FROM Justin Brooks
Forensic Testimony Called Into Question Crime lab scenes on television are full of forensic mumbo jumbo -- and now it seems that the real-life experts at the FBI have been making stuff up too. The FBI and the Justice Department have announced that agency experts’ bad testimony helped convict hundreds of suspects of murder, rape, and other violent crimes. In 32 of those cases, defendants received the death penalty. And 14 of those have been executed or died in prison. The main problem is hair analysis, which turns out to be not very accurate.
Three Strikes and the Voice of the Voters California's Three Strikes law was first passed in 1994, at a time of anxiety over violent crime. Offenders previously convicted of two violent or serious crimes could be sentenced to 25 years to life for any third conviction. Now, state prisons are so overcrowded that federal courts have ordered population reduction, but the state's voters may be ahead of the game. By huge margins in all 58 counties on November 6, they modified Three Strikes by passing Proposition 36 . We hear from Michael Romano, Director of the Three Strikes Project at Stanford Law School, who co-authored that measure, and from Justin Brooks, Director of the Institute for Criminal Defense Advocacy at California Western School of Law, which won release of the first nonviolent offender .
Why Do Innocent People Plead Guilty? The Sixth Amendment guarantees a fair trial to every American accused of a crime. But trials are no longer the basis of the criminal justice system. A US Supreme Court majority has said it's not trial by jury that determines "who goes to jail and for how long," it's plea bargaining. More than 90 percent of criminal cases are decided by plea bargains — and many people plead guilty — even when they're innocent. Do they know what they're doing? Are the law and the justice system rigged to favor the prosecution? What would happen if every defendant demanded a jury trial?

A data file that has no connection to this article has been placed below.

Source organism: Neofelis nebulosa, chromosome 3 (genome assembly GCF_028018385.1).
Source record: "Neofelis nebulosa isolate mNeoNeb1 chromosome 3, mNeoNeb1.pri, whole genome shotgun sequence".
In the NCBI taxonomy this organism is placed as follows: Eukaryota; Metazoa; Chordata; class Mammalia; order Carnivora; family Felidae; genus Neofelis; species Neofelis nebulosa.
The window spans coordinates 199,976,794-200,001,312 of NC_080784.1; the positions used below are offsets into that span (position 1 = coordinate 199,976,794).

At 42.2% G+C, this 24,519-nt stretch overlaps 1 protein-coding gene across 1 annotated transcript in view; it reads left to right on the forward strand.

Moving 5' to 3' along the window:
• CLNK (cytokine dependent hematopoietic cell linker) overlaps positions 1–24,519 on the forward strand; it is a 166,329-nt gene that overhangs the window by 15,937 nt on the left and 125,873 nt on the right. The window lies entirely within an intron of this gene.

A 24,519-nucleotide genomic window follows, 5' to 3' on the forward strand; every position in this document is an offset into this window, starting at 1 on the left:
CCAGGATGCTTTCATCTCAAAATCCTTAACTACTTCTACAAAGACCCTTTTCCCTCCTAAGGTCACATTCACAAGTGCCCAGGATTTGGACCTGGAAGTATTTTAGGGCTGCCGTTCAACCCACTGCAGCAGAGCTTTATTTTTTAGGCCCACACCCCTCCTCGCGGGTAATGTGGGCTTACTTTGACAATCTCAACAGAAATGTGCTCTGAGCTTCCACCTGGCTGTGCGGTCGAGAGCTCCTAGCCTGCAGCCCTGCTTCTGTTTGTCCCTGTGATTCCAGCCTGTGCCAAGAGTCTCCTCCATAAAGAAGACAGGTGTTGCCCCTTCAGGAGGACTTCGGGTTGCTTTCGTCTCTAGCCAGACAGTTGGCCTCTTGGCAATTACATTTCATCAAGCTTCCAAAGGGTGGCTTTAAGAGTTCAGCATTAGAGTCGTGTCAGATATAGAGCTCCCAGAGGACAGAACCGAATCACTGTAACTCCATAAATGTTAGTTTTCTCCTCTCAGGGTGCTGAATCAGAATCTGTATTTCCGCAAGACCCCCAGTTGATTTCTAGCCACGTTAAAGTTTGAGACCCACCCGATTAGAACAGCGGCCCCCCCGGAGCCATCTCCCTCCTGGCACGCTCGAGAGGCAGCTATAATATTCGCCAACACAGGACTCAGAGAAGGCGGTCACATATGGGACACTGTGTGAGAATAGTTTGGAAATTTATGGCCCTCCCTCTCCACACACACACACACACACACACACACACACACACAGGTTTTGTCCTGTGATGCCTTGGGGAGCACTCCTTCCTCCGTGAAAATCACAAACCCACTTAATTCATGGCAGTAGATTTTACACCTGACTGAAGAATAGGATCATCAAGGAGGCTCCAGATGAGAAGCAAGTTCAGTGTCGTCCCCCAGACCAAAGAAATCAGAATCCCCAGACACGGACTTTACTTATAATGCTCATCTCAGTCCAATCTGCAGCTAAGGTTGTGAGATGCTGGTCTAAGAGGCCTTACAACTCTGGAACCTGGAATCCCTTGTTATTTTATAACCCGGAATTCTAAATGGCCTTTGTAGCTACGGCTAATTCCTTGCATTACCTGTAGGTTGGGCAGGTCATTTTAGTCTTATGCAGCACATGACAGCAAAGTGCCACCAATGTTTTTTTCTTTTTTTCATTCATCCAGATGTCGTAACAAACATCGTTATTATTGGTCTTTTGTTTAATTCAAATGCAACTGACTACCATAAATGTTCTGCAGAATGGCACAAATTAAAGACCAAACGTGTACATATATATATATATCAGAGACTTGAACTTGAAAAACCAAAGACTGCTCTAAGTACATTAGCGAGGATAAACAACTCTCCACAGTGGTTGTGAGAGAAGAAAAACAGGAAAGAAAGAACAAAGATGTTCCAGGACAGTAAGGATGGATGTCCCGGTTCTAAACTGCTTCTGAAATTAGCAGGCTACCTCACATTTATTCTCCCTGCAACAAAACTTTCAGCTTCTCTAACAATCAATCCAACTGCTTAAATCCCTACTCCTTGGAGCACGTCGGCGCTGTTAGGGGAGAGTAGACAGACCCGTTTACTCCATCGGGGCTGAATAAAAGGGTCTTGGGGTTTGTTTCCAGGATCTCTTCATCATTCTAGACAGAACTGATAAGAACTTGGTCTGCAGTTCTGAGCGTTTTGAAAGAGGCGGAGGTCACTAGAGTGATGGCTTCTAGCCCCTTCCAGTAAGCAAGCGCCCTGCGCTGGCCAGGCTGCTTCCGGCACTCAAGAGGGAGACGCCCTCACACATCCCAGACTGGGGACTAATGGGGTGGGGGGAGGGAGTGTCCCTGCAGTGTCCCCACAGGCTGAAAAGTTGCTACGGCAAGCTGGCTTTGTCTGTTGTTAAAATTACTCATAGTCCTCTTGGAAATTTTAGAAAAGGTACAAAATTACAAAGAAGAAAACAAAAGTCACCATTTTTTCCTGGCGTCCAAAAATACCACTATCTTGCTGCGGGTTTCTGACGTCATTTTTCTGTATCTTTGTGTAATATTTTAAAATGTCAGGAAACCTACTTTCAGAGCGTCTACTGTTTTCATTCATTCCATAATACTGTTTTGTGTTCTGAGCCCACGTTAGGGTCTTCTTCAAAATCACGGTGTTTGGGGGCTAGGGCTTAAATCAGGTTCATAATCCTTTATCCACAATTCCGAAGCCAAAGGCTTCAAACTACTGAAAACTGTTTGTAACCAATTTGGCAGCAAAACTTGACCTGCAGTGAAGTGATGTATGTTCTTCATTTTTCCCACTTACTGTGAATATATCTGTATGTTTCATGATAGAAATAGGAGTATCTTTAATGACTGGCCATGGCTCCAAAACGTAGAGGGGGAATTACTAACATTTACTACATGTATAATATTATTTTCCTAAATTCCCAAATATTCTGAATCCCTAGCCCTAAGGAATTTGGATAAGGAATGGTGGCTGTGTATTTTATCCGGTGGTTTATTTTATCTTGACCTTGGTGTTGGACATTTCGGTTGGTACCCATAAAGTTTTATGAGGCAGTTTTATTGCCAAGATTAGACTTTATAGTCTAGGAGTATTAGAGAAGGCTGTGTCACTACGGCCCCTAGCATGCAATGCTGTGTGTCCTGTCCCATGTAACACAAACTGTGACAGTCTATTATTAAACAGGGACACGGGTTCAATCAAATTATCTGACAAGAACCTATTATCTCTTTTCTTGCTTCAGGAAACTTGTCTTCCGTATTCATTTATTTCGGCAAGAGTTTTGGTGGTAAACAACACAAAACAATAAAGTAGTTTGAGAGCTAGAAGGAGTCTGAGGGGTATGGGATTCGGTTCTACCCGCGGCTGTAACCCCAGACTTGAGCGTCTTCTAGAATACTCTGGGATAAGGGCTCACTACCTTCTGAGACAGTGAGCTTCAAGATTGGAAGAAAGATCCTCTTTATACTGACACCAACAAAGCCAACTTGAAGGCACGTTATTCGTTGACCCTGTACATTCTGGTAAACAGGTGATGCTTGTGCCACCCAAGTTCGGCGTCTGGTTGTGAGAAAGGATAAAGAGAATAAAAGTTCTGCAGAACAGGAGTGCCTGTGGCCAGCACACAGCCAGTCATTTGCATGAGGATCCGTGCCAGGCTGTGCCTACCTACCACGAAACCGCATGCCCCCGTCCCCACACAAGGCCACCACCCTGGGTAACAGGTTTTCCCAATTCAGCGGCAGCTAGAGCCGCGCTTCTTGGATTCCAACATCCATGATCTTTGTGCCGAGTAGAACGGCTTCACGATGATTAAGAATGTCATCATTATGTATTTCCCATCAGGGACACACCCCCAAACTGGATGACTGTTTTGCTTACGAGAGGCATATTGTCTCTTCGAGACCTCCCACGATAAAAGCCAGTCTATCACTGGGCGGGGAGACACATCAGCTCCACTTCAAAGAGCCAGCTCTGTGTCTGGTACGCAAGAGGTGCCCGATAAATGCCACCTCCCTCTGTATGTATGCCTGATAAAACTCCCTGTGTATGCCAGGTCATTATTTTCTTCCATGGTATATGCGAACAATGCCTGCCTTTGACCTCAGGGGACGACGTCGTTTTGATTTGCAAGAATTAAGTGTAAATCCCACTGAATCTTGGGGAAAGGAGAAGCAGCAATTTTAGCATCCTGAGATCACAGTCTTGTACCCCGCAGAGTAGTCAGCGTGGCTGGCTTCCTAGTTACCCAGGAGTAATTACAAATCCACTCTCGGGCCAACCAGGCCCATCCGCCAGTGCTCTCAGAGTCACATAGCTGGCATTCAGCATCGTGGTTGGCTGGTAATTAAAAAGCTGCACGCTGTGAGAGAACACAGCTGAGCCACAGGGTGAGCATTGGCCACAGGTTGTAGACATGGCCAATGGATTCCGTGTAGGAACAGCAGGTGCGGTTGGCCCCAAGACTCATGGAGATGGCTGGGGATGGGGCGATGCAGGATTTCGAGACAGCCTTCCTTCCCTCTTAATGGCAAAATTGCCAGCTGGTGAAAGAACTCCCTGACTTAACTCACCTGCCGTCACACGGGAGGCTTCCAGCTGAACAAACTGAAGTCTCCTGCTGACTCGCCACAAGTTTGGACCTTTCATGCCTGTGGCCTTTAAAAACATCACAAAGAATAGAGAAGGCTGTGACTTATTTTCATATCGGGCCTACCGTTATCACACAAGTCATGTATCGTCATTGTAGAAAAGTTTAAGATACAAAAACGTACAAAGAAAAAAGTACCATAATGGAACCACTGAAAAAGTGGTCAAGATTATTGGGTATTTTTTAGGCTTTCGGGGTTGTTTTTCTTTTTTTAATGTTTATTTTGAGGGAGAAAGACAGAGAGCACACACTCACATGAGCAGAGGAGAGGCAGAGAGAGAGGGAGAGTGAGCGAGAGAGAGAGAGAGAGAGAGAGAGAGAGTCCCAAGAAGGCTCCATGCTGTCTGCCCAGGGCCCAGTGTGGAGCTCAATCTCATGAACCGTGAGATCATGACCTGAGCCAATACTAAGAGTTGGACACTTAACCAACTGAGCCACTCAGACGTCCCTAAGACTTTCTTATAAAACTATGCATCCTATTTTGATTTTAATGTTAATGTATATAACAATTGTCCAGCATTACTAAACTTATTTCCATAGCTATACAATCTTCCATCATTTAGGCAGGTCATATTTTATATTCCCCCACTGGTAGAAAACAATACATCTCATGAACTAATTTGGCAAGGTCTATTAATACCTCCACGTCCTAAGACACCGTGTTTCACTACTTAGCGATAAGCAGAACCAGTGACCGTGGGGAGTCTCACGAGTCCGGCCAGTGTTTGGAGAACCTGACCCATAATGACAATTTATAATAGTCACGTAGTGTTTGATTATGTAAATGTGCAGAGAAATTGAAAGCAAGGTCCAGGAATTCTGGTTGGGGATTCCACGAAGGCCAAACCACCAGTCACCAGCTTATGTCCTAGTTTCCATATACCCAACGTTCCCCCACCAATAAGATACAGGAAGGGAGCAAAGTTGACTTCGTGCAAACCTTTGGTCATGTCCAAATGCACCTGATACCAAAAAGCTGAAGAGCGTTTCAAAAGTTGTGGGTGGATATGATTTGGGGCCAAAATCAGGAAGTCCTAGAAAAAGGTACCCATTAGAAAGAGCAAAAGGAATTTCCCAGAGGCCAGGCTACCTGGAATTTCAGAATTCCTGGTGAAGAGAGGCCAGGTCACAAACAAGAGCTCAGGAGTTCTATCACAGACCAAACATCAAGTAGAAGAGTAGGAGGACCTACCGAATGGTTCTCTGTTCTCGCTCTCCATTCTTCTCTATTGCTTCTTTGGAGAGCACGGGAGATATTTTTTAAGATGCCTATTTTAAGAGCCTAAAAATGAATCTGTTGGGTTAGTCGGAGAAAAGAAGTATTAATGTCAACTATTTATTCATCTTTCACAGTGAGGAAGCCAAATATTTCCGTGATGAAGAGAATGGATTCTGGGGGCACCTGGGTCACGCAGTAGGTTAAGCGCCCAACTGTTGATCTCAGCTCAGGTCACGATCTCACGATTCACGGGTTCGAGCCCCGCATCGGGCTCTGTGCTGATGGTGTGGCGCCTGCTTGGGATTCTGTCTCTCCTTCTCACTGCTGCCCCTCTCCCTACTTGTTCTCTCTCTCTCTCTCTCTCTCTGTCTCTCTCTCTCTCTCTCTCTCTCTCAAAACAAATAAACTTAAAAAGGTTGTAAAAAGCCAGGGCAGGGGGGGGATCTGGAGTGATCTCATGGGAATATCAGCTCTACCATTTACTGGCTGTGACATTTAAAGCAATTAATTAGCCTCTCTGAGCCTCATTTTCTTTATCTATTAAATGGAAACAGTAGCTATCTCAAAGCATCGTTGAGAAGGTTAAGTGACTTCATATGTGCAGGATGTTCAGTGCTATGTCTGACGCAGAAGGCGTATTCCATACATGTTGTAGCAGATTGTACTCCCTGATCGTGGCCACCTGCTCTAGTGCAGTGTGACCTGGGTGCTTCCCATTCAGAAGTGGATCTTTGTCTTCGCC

100 days of executive action: Accomplishment or posturing? President Trump's first 100 days have featured a flood of high-profile executive orders. Which ones do what he says they do, and which ones don't? How are Trump voters feeling now?
GOP 'Nukes' the Senate filibuster on SCOTUS nominees Senate Democrats today blocked Judge Neil Gorsuch's appointment to the US Supreme Court… but just for the moment. The Republican majority has changed the rules to force a likely confirmation as soon as tomorrow.
After Syria strike a new Trump doctrine emerges The President who promised an end to entanglements in the Middle East and snuggled up to Vladimir Putin has now outraged Russia with surprise missile attacks on Syria. That's raised questions about who's running the White House? We hear a variety of answers.